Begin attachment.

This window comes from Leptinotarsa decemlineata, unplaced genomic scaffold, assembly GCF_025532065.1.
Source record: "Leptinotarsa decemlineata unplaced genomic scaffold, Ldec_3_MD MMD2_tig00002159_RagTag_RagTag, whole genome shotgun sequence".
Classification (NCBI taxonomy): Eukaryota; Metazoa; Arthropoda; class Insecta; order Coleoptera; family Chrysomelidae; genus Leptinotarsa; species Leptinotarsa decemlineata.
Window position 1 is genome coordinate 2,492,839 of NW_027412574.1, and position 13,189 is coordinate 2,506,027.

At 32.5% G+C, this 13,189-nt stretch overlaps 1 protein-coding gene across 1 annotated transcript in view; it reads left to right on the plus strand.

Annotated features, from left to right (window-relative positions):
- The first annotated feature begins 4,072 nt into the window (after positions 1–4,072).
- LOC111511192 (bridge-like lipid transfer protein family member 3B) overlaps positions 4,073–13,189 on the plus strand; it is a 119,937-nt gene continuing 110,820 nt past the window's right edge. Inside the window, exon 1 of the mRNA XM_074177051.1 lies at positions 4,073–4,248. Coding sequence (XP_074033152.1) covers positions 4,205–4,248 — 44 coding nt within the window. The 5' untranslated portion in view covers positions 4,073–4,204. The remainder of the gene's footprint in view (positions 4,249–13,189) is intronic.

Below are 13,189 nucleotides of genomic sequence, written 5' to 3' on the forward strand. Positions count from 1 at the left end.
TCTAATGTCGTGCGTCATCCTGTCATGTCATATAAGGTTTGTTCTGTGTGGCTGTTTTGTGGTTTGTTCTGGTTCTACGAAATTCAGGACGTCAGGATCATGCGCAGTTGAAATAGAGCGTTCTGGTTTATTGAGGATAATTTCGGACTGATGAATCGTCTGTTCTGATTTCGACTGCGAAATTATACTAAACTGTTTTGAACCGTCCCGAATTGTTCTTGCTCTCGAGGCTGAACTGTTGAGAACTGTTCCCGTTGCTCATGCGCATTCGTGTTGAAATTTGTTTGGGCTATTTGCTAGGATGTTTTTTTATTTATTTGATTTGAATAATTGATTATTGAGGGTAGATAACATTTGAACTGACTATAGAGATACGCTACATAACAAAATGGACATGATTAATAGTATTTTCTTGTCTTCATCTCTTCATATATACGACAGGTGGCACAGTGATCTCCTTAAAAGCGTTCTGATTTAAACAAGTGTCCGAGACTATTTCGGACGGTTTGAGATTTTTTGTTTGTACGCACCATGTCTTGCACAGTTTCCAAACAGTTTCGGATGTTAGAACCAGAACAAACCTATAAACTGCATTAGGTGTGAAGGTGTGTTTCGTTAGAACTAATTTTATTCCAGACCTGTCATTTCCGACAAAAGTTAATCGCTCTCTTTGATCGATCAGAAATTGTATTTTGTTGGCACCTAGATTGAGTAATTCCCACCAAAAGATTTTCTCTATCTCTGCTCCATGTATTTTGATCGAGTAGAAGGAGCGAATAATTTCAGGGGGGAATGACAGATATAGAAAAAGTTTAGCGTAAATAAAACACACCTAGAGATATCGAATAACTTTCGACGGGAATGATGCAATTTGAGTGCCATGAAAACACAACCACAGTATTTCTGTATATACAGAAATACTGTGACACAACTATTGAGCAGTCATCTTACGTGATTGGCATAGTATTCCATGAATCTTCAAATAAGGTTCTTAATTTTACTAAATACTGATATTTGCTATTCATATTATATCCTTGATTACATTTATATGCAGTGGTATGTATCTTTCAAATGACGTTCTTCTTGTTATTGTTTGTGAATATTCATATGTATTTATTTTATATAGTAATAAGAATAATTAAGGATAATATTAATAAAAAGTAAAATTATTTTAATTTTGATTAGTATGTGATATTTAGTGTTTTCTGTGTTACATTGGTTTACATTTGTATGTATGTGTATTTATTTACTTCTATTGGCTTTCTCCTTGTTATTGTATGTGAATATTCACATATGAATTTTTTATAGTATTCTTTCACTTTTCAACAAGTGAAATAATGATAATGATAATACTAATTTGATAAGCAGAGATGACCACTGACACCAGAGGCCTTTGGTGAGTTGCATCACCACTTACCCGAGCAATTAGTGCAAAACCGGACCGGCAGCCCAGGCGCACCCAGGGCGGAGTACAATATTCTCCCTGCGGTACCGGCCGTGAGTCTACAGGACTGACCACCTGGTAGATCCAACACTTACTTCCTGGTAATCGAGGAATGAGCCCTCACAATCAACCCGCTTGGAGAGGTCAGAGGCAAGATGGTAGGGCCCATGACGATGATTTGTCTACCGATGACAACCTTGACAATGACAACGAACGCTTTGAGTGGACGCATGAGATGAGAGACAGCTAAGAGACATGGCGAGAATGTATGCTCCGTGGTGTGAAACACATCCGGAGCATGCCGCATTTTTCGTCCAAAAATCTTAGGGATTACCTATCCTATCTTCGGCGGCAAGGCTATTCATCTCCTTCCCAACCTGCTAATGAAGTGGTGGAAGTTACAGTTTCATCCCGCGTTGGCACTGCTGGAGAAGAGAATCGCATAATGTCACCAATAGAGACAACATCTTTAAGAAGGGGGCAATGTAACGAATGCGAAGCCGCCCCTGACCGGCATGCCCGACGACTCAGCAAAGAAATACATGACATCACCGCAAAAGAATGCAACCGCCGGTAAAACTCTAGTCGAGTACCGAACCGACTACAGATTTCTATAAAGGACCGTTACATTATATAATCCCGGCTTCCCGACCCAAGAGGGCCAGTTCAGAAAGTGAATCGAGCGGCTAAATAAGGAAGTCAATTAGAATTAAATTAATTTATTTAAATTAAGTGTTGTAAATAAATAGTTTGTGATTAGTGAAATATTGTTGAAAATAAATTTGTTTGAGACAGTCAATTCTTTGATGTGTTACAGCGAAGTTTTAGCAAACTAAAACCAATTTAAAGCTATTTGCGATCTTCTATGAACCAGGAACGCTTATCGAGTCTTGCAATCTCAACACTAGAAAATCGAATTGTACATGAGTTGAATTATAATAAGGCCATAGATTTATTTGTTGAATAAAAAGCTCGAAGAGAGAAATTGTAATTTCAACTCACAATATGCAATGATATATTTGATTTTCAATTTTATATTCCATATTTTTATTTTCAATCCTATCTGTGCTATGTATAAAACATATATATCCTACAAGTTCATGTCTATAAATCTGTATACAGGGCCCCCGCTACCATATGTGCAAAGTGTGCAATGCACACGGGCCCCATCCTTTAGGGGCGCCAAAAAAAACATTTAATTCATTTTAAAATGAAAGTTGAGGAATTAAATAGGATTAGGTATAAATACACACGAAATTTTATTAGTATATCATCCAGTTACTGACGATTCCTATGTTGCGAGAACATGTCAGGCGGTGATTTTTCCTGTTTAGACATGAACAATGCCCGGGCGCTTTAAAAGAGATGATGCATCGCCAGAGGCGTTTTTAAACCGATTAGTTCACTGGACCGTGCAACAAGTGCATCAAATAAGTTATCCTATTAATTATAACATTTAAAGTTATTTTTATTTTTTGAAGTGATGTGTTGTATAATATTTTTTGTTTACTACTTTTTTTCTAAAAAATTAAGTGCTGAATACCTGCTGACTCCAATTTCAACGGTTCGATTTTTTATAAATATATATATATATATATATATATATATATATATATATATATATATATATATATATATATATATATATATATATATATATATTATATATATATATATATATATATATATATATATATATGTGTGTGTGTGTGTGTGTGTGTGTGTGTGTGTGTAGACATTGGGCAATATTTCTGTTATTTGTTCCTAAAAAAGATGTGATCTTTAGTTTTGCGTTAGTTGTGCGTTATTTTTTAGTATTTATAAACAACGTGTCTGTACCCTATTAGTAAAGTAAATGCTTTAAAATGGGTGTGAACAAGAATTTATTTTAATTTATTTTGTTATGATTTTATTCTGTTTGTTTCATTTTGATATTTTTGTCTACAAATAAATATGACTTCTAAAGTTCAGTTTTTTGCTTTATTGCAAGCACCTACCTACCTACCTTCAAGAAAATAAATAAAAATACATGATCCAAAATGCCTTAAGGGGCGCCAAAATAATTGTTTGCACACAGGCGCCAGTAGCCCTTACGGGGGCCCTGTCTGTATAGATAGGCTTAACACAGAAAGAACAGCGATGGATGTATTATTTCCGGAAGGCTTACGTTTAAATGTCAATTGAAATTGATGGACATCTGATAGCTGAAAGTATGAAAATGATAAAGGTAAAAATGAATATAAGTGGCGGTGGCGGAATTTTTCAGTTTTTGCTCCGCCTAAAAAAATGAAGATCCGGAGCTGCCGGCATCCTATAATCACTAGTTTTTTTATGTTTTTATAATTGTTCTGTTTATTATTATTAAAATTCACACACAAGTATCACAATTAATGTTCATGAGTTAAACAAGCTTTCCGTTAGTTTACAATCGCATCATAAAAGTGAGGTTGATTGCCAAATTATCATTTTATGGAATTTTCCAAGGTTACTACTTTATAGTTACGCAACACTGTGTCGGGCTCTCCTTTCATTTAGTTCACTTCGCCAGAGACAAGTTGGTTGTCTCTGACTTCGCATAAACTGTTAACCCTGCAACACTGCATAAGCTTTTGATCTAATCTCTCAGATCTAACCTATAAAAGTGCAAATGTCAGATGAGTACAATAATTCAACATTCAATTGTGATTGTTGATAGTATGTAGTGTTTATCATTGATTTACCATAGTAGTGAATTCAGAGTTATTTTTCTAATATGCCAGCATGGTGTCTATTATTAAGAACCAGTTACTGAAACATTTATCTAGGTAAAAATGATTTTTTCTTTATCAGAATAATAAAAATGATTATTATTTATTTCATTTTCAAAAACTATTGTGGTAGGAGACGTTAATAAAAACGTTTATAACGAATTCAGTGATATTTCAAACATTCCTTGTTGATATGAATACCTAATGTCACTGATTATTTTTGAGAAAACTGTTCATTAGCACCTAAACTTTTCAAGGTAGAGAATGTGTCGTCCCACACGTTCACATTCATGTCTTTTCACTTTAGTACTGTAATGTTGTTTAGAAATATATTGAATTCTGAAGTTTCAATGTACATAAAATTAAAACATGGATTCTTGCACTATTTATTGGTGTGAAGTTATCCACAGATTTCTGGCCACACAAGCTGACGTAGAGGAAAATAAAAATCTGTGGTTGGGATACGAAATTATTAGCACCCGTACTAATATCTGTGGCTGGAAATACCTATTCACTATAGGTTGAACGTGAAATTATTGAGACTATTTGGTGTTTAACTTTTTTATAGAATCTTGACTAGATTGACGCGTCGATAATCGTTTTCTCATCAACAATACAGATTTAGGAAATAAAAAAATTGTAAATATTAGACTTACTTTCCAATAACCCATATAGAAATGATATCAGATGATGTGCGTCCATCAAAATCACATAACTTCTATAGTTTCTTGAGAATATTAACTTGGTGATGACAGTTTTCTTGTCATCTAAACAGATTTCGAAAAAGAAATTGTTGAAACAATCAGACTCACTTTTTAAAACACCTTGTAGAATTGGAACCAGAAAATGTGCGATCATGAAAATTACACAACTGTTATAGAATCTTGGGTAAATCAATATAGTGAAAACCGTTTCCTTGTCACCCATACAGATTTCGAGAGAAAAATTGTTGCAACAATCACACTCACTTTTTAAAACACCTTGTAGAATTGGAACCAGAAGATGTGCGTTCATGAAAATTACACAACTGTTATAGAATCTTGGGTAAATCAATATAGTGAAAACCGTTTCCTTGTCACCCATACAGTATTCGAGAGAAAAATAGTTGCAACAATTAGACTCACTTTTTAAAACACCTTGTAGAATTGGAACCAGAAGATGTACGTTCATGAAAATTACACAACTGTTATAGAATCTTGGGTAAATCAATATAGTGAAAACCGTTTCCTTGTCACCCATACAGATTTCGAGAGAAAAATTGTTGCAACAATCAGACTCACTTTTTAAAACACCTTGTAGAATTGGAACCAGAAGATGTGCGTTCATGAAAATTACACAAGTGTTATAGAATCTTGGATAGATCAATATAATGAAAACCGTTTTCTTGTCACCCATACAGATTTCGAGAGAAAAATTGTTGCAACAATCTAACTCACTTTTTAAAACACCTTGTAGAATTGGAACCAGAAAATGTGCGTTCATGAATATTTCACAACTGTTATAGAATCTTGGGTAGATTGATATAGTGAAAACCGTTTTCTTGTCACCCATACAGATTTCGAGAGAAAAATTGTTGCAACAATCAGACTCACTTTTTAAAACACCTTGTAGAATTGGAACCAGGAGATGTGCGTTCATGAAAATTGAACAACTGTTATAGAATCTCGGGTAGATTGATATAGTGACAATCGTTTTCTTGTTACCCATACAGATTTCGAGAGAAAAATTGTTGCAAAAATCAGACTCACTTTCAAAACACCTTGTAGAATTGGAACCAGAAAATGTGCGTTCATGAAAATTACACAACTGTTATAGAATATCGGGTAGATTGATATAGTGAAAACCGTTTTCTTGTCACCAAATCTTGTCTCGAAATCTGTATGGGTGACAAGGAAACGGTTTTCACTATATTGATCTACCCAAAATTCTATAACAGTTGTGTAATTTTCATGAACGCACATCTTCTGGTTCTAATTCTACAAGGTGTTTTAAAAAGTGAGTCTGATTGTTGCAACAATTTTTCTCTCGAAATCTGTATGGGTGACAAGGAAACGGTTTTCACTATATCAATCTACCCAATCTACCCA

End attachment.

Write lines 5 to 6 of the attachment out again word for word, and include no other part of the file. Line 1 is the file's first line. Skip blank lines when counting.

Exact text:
At 32.5% G+C, this 13,189-nt stretch overlaps 1 protein-coding gene across 1 annotated transcript in view; it reads left to right on the plus strand.

Annotated features, from left to right (window-relative positions):